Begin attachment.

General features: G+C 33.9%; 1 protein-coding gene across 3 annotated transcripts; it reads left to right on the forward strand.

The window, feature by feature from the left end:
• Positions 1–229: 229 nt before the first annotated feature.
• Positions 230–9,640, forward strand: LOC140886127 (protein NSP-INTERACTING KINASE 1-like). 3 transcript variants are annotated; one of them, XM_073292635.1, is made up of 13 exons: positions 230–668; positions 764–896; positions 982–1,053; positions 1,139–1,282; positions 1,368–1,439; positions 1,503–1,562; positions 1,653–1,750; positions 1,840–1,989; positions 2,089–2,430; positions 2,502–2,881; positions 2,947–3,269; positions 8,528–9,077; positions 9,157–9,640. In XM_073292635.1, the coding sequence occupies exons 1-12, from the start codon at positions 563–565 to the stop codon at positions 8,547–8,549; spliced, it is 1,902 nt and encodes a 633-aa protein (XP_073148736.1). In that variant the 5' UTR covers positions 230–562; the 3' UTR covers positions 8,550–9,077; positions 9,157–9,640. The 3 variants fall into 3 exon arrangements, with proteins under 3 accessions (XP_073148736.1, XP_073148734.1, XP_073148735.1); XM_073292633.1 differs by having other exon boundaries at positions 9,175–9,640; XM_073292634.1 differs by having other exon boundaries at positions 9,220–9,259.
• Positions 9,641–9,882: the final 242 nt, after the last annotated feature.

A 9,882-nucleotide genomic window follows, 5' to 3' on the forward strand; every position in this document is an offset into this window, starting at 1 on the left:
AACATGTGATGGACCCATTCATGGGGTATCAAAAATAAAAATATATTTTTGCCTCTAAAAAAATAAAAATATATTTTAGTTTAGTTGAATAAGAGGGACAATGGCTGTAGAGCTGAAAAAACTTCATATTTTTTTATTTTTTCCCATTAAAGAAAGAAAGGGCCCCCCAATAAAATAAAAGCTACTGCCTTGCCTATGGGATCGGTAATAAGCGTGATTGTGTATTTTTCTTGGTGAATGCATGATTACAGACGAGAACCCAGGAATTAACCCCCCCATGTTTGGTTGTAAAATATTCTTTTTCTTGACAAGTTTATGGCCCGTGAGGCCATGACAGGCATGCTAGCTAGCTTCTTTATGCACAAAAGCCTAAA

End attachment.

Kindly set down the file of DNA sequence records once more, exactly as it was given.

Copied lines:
General features: G+C 33.9%; 1 protein-coding gene across 3 annotated transcripts; it reads left to right on the forward strand.

The window, feature by feature from the left end:
• Positions 1–229: 229 nt before the first annotated feature.
• Positions 230–9,640, forward strand: LOC140886127 (protein NSP-INTERACTING KINASE 1-like). 3 transcript variants are annotated; one of them, XM_073292635.1, is made up of 13 exons: positions 230–668; positions 764–896; positions 982–1,053; positions 1,139–1,282; positions 1,368–1,439; positions 1,503–1,562; positions 1,653–1,750; positions 1,840–1,989; positions 2,089–2,430; positions 2,502–2,881; positions 2,947–3,269; positions 8,528–9,077; positions 9,157–9,640. In XM_073292635.1, the coding sequence occupies exons 1-12, from the start codon at positions 563–565 to the stop codon at positions 8,547–8,549; spliced, it is 1,902 nt and encodes a 633-aa protein (XP_073148736.1). In that variant the 5' UTR covers positions 230–562; the 3' UTR covers positions 8,550–9,077; positions 9,157–9,640. The 3 variants fall into 3 exon arrangements, with proteins under 3 accessions (XP_073148736.1, XP_073148734.1, XP_073148735.1); XM_073292633.1 differs by having other exon boundaries at positions 9,175–9,640; XM_073292634.1 differs by having other exon boundaries at positions 9,220–9,259.
• Positions 9,641–9,882: the final 242 nt, after the last annotated feature.

A 9,882-nucleotide genomic window follows, 5' to 3' on the forward strand; every position in this document is an offset into this window, starting at 1 on the left:
AACATGTGATGGACCCATTCATGGGGTATCAAAAATAAAAATATATTTTTGCCTCTAAAAAAATAAAAATATATTTTAGTTTAGTTGAATAAGAGGGACAATGGCTGTAGAGCTGAAAAAACTTCATATTTTTTTATTTTTTCCCATTAAAGAAAGAAAGGGCCCCCCAATAAAATAAAAGCTACTGCCTTGCCTATGGGATCGGTAATAAGCGTGATTGTGTATTTTTCTTGGTGAATGCATGATTACAGACGAGAACCCAGGAATTAACCCCCCCATGTTTGGTTGTAAAATATTCTTTTTCTTGACAAGTTTATGGCCCGTGAGGCCATGACAGGCATGCTAGCTAGCTTCTTTATGCACAAAAGCCTAAA